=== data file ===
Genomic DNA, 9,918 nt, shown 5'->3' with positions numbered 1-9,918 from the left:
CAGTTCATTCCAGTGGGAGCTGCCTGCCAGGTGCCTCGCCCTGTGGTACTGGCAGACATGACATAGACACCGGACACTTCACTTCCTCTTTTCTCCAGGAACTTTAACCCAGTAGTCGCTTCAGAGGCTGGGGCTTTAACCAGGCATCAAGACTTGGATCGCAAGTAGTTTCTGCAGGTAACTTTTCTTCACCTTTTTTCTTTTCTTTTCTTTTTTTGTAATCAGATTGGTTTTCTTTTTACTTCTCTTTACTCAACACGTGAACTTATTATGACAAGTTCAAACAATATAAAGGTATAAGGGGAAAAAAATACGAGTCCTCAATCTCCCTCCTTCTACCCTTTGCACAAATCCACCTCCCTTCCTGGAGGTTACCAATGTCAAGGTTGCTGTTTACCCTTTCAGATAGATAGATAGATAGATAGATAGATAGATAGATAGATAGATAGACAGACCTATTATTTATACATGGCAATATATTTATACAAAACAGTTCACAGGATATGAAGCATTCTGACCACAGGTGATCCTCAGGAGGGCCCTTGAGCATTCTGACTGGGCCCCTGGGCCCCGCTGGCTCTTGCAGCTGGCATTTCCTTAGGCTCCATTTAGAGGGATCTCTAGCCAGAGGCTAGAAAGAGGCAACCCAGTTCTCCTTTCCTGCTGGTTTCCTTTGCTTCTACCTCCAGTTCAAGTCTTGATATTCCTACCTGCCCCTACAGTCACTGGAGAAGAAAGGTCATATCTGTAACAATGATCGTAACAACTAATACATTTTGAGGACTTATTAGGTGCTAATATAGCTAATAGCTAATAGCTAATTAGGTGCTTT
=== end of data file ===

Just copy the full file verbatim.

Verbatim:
Genomic DNA, 9,918 nt, shown 5'->3' with positions numbered 1-9,918 from the left:
CAGTTCATTCCAGTGGGAGCTGCCTGCCAGGTGCCTCGCCCTGTGGTACTGGCAGACATGACATAGACACCGGACACTTCACTTCCTCTTTTCTCCAGGAACTTTAACCCAGTAGTCGCTTCAGAGGCTGGGGCTTTAACCAGGCATCAAGACTTGGATCGCAAGTAGTTTCTGCAGGTAACTTTTCTTCACCTTTTTTCTTTTCTTTTCTTTTTTTGTAATCAGATTGGTTTTCTTTTTACTTCTCTTTACTCAACACGTGAACTTATTATGACAAGTTCAAACAATATAAAGGTATAAGGGGAAAAAAATACGAGTCCTCAATCTCCCTCCTTCTACCCTTTGCACAAATCCACCTCCCTTCCTGGAGGTTACCAATGTCAAGGTTGCTGTTTACCCTTTCAGATAGATAGATAGATAGATAGATAGATAGATAGATAGATAGATAGACAGACCTATTATTTATACATGGCAATATATTTATACAAAACAGTTCACAGGATATGAAGCATTCTGACCACAGGTGATCCTCAGGAGGGCCCTTGAGCATTCTGACTGGGCCCCTGGGCCCCGCTGGCTCTTGCAGCTGGCATTTCCTTAGGCTCCATTTAGAGGGATCTCTAGCCAGAGGCTAGAAAGAGGCAACCCAGTTCTCCTTTCCTGCTGGTTTCCTTTGCTTCTACCTCCAGTTCAAGTCTTGATATTCCTACCTGCCCCTACAGTCACTGGAGAAGAAAGGTCATATCTGTAACAATGATCGTAACAACTAATACATTTTGAGGACTTATTAGGTGCTAATATAGCTAATAGCTAATAGCTAATTAGGTGCTTT